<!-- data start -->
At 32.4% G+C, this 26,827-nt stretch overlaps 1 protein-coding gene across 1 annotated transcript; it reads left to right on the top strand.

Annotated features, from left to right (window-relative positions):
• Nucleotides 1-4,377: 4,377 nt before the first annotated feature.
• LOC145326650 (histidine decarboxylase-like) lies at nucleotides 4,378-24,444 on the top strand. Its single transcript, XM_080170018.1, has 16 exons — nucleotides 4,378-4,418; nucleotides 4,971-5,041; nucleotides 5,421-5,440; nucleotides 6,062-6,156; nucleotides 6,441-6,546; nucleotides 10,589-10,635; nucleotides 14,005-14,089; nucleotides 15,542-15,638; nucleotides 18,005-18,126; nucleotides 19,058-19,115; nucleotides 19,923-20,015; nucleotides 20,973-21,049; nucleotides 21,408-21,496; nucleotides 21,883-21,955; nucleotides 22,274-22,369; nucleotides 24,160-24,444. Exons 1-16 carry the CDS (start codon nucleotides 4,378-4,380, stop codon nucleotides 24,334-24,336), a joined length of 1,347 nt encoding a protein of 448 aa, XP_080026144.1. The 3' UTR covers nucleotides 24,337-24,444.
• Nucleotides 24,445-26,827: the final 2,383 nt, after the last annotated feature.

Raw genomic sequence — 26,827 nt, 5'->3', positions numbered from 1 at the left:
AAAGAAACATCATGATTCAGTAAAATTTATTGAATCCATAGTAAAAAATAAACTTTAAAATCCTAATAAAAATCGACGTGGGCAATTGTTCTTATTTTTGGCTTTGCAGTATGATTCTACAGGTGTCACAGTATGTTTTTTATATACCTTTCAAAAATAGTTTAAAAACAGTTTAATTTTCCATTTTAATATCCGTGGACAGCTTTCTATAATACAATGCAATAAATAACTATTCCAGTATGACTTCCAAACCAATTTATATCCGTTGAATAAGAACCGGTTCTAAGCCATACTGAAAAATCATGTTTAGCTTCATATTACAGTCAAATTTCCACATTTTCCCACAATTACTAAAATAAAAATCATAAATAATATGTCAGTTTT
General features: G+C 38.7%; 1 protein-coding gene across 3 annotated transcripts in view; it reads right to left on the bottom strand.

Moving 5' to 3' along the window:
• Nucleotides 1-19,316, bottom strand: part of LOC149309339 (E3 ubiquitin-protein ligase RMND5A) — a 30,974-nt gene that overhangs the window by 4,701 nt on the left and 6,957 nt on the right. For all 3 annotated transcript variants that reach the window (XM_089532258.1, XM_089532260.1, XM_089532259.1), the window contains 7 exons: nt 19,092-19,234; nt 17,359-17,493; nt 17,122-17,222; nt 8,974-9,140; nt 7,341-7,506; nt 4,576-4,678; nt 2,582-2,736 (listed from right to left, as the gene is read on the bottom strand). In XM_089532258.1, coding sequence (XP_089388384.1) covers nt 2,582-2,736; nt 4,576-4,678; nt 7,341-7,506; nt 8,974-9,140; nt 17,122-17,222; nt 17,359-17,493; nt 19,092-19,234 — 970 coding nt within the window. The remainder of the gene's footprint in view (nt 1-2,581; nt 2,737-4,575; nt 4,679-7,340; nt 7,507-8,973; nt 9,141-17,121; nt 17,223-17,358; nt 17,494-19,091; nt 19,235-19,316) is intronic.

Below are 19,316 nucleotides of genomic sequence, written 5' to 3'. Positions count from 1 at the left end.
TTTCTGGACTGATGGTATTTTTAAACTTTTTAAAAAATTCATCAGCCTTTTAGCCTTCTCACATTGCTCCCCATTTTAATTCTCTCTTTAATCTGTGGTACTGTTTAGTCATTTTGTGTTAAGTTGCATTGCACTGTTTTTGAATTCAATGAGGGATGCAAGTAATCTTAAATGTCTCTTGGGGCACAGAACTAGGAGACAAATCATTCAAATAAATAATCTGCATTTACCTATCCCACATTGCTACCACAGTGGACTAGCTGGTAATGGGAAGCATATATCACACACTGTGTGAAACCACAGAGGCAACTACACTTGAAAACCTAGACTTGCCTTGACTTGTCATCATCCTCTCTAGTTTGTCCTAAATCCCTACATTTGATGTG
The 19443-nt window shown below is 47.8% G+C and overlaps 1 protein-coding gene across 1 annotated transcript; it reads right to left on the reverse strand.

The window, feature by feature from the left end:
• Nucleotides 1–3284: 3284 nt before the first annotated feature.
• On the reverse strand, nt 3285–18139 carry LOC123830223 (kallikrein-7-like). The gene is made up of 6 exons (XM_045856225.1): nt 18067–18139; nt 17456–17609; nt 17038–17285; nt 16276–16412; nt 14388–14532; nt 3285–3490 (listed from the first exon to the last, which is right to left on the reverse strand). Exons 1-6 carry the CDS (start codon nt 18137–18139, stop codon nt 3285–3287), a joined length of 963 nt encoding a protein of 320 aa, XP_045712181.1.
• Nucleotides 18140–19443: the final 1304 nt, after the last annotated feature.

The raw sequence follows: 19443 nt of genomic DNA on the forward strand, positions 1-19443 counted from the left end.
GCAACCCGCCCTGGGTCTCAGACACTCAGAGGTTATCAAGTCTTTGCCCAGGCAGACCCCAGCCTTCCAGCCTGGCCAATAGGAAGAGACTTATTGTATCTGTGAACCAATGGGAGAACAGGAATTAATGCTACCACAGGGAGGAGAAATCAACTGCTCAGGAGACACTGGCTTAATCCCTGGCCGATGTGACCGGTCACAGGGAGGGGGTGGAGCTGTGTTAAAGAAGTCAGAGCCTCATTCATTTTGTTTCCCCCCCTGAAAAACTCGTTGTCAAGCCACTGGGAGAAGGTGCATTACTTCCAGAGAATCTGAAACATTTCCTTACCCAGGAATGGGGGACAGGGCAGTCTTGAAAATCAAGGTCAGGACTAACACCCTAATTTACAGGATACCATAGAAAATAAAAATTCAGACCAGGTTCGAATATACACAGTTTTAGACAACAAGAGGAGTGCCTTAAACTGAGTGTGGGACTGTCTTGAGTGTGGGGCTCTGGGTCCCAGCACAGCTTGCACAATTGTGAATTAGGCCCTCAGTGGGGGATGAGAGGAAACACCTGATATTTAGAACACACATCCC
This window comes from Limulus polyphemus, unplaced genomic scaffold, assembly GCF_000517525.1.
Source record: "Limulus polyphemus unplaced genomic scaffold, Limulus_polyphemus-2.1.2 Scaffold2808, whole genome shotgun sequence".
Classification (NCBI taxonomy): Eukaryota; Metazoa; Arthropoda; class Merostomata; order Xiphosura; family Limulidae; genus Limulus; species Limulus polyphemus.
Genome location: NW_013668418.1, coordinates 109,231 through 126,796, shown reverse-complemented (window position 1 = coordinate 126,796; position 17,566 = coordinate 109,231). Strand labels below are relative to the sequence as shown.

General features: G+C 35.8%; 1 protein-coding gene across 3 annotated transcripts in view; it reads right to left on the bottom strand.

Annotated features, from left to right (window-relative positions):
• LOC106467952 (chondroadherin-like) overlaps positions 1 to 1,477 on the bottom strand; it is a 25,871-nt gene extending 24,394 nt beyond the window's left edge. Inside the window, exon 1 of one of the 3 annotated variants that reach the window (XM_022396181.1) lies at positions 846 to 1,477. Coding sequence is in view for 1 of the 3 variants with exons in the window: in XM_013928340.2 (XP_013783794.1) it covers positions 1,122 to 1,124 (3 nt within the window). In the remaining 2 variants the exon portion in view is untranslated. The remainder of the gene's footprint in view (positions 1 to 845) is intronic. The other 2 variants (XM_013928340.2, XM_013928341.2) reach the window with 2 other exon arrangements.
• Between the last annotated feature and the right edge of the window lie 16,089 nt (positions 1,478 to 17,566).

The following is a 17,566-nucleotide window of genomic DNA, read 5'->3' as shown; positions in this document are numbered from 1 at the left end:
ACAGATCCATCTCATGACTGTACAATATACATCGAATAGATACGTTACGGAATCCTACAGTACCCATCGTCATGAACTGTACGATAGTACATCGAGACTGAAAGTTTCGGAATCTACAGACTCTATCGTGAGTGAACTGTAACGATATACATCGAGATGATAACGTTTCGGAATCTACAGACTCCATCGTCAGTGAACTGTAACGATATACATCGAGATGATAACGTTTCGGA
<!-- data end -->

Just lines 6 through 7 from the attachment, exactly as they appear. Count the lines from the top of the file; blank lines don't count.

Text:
Raw genomic sequence — 26,827 nt, 5'->3', positions numbered from 1 at the left:
AAAGAAACATCATGATTCAGTAAAATTTATTGAATCCATAGTAAAAAATAAACTTTAAAATCCTAATAAAAATCGACGTGGGCAATTGTTCTTATTTTTGGCTTTGCAGTATGATTCTACAGGTGTCACAGTATGTTTTTTATATACCTTTCAAAAATAGTTTAAAAACAGTTTAATTTTCCATTTTAATATCCGTGGACAGCTTTCTATAATACAATGCAATAAATAACTATTCCAGTATGACTTCCAAACCAATTTATATCCGTTGAATAAGAACCGGTTCTAAGCCATACTGAAAAATCATGTTTAGCTTCATATTACAGTCAAATTTCCACATTTTCCCACAATTACTAAAATAAAAATCATAAATAATATGTCAGTTTT